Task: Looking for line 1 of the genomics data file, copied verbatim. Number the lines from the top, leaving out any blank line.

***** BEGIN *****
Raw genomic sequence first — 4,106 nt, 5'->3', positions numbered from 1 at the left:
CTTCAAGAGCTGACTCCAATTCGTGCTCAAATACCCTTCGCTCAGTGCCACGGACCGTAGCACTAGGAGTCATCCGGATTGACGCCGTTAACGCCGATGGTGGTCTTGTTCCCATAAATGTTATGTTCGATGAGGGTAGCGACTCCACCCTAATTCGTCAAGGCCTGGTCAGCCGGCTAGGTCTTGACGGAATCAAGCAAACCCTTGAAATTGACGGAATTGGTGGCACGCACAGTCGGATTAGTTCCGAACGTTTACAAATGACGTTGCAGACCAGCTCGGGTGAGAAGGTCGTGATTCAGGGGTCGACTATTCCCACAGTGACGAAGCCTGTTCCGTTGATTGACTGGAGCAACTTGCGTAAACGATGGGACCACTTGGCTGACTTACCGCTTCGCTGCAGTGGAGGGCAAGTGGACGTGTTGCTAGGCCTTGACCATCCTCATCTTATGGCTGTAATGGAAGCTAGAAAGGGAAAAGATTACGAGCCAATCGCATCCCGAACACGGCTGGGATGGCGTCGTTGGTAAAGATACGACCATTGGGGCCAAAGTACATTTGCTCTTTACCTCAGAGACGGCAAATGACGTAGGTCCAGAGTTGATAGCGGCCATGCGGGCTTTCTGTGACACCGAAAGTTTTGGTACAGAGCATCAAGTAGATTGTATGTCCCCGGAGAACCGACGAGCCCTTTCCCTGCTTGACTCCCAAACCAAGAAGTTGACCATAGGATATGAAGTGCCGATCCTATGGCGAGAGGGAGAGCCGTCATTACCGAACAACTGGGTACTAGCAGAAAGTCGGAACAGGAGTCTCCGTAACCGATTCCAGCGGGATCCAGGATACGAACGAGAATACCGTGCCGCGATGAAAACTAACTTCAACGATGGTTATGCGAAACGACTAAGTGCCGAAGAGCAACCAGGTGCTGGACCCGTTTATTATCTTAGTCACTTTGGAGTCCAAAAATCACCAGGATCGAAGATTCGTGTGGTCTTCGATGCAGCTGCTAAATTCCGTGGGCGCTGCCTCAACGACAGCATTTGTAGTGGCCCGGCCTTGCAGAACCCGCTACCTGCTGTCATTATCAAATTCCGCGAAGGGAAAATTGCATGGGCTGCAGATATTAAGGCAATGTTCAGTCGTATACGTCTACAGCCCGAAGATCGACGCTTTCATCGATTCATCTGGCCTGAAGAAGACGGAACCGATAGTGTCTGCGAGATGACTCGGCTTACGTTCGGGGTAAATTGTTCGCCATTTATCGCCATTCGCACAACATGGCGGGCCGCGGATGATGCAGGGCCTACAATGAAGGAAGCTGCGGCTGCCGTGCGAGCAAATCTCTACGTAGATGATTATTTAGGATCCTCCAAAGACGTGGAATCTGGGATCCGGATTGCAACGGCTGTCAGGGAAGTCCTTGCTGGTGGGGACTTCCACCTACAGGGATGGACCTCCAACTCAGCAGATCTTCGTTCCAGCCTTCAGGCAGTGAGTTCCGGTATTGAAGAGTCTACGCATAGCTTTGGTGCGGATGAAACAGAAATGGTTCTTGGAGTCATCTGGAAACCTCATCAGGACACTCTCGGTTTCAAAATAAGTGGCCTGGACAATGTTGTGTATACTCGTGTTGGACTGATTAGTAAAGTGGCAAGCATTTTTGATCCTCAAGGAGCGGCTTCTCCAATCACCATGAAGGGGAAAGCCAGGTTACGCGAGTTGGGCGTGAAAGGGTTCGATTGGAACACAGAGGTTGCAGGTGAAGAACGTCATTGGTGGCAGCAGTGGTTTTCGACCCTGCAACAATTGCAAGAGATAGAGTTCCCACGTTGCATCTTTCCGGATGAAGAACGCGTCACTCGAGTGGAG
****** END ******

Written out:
Raw genomic sequence first — 4,106 nt, 5'->3', positions numbered from 1 at the left: